Miner Lynas hopes to fire up its rare earths plant in Malaysia soon after a parliamentary panel ruled the project is safe.
The panel's decision last week removed the final obstacle faced by Lynas, after the science ministry rejected an appeal by residents to revoke a licence granted to Lynas earlier this year.
Lynas said the findings of the parliamentary panel was "yet another affirmation of the science" behind its 2.5 billion ringgit ($A786.12 million) plant in northern Pahang state and the safety features built into it.
"We look forward to the issuance of the temporary operating licence so we can demonstrate that safety to the Malaysian community," it said in a statement on Tuesday.
Rare earths are 17 minerals used in the manufacture of hybrid cars, weapons, flat-screen TVs, mobile phones, mercury-vapour lights, and camera lenses.
China has about a third of the world's rare earth reserves but supplies about 90 per cent of what is consumed. It has placed restrictions on exports, sparking concern among manufacturers from Japan to the US.
Residents living nearby the plant and civic groups have staged protests over fears of health and environmental risks posed by potential leaks of radioactive waste.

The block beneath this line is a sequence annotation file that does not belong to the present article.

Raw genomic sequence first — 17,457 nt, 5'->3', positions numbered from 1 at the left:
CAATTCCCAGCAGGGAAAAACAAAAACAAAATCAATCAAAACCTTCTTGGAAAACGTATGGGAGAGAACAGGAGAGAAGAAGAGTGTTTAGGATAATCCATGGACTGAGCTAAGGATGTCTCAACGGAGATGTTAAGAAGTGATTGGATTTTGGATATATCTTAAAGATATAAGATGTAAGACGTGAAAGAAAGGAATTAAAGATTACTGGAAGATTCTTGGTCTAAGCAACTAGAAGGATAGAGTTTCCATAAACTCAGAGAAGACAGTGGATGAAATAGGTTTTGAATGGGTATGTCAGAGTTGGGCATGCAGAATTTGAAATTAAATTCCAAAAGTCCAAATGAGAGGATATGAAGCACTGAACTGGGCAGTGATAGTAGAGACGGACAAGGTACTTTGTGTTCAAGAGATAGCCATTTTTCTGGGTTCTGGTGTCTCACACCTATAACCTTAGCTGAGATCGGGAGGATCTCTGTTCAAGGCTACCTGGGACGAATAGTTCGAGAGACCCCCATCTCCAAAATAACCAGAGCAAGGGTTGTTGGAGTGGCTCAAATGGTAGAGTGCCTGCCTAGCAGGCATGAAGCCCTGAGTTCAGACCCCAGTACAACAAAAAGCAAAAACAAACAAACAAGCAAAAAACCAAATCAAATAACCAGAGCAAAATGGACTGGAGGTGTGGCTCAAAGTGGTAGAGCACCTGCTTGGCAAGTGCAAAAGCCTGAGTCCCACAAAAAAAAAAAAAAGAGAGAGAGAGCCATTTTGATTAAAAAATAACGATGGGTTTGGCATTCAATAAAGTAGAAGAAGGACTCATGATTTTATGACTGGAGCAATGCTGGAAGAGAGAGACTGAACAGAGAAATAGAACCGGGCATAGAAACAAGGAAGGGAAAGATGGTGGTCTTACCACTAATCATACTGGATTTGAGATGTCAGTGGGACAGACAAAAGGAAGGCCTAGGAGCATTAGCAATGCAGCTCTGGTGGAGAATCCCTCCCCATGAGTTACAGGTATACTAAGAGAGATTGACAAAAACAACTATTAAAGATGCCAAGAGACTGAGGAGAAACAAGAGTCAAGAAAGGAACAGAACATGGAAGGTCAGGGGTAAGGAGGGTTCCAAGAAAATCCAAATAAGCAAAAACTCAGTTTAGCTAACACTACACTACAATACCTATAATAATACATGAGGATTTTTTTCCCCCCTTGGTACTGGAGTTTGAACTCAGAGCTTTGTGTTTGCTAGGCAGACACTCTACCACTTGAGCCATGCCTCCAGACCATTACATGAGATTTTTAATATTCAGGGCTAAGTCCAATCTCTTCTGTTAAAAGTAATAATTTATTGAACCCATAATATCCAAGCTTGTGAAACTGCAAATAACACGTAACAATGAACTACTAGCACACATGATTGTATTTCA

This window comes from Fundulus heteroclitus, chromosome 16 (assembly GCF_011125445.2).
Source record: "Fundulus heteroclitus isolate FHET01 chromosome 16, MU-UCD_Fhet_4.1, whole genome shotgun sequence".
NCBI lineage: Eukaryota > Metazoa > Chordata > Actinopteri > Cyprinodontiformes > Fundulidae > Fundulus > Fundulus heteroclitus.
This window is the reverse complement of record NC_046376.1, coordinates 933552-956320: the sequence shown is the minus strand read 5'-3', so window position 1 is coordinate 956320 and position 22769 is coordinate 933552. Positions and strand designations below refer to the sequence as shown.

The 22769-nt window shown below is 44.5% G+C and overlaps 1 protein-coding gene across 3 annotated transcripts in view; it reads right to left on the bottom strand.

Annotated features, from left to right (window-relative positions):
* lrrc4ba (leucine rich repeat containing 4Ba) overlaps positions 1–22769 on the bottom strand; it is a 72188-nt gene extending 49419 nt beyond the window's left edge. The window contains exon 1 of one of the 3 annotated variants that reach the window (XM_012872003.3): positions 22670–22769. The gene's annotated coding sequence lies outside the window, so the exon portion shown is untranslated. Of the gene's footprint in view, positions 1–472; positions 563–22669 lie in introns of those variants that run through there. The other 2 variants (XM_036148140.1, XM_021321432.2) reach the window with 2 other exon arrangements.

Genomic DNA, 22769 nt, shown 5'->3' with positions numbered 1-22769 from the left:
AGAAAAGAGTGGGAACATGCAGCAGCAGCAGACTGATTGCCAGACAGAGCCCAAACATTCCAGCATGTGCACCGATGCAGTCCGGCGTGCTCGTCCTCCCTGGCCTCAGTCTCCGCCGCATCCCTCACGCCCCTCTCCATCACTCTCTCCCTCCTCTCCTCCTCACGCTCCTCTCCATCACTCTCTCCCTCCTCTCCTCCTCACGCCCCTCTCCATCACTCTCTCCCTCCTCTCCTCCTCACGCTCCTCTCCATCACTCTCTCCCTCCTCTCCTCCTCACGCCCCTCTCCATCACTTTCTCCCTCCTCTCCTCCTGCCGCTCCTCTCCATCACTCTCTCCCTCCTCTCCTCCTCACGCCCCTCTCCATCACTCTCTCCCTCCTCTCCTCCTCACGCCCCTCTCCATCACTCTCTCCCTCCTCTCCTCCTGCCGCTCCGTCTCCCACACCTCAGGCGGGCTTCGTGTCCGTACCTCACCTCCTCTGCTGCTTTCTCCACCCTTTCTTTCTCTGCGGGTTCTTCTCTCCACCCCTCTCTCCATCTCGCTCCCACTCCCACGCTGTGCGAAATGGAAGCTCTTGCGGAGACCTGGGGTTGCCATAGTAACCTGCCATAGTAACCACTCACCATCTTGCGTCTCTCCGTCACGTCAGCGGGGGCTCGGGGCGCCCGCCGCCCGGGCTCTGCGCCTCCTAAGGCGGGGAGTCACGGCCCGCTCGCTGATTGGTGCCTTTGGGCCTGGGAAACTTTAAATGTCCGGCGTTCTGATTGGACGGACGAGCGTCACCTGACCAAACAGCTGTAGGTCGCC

Lynas says its plant, the first rare earths refinery outside of China in years, has state-of-the-art pollution control.
Controversy over the project poses a headache to the Malaysian government with general elections expected this year.
After a public hearing, the science ministry said there was no scientific or technical justification to withdraw the licence but instead imposed two new conditions, telling Lynas to submit a plan to immobilise radioactive elements in its waste and an emergency response plan on dust control.
The parliamentary panel, set up by the government in April as another move to allay public concerns, said the Lynas plant was not a nuclear facility and would not cause any major hazards.
The Lynas plant is expected to meet nearly a third of world demand for rare earths, excluding China. It will refine ore from Australia.
Lynas said output for the first phase has been sold out for the next decade.
Malaysia's last rare earths refinery - operated by Japan's Mitsubishi group in northern Perak state - was closed in 1992 following protests and claims that it caused birth defects and leukaemia among residents. It is one of Asia's largest radioactive waste clean-up sites.